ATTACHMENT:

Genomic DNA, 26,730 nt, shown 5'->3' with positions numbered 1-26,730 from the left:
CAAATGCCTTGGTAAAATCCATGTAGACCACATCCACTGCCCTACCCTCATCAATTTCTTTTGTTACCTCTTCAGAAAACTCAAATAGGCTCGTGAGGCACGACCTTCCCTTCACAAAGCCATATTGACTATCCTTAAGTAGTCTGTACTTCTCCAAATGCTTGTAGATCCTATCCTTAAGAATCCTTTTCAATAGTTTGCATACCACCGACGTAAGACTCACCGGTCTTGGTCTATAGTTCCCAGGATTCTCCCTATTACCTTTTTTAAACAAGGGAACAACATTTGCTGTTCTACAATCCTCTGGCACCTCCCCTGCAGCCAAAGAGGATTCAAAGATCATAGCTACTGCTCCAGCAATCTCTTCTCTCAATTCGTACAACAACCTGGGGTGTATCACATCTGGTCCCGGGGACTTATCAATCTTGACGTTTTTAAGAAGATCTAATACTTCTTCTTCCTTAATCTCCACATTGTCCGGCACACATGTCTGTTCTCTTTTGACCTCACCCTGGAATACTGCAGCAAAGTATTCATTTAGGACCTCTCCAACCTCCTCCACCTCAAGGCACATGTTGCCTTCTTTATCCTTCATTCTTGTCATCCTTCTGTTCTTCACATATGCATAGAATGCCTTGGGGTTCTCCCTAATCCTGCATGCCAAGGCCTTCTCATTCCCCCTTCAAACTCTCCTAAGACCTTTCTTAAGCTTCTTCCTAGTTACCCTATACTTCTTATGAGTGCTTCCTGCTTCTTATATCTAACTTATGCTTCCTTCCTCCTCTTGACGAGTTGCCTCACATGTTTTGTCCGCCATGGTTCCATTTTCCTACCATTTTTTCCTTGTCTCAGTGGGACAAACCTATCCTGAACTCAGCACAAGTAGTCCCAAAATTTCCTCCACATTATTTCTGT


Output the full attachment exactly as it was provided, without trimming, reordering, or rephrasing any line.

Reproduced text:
Genomic DNA, 26,730 nt, shown 5'->3' with positions numbered 1-26,730 from the left:
CAAATGCCTTGGTAAAATCCATGTAGACCACATCCACTGCCCTACCCTCATCAATTTCTTTTGTTACCTCTTCAGAAAACTCAAATAGGCTCGTGAGGCACGACCTTCCCTTCACAAAGCCATATTGACTATCCTTAAGTAGTCTGTACTTCTCCAAATGCTTGTAGATCCTATCCTTAAGAATCCTTTTCAATAGTTTGCATACCACCGACGTAAGACTCACCGGTCTTGGTCTATAGTTCCCAGGATTCTCCCTATTACCTTTTTTAAACAAGGGAACAACATTTGCTGTTCTACAATCCTCTGGCACCTCCCCTGCAGCCAAAGAGGATTCAAAGATCATAGCTACTGCTCCAGCAATCTCTTCTCTCAATTCGTACAACAACCTGGGGTGTATCACATCTGGTCCCGGGGACTTATCAATCTTGACGTTTTTAAGAAGATCTAATACTTCTTCTTCCTTAATCTCCACATTGTCCGGCACACATGTCTGTTCTCTTTTGACCTCACCCTGGAATACTGCAGCAAAGTATTCATTTAGGACCTCTCCAACCTCCTCCACCTCAAGGCACATGTTGCCTTCTTTATCCTTCATTCTTGTCATCCTTCTGTTCTTCACATATGCATAGAATGCCTTGGGGTTCTCCCTAATCCTGCATGCCAAGGCCTTCTCATTCCCCCTTCAAACTCTCCTAAGACCTTTCTTAAGCTTCTTCCTAGTTACCCTATACTTCTTATGAGTGCTTCCTGCTTCTTATATCTAACTTATGCTTCCTTCCTCCTCTTGACGAGTTGCCTCACATGTTTTGTCCGCCATGGTTCCATTTTCCTACCATTTTTTCCTTGTCTCAGTGGGACAAACCTATCCTGAACTCAGCACAAGTAGTCCCAAAATTTCCTCCACATTATTTCTGT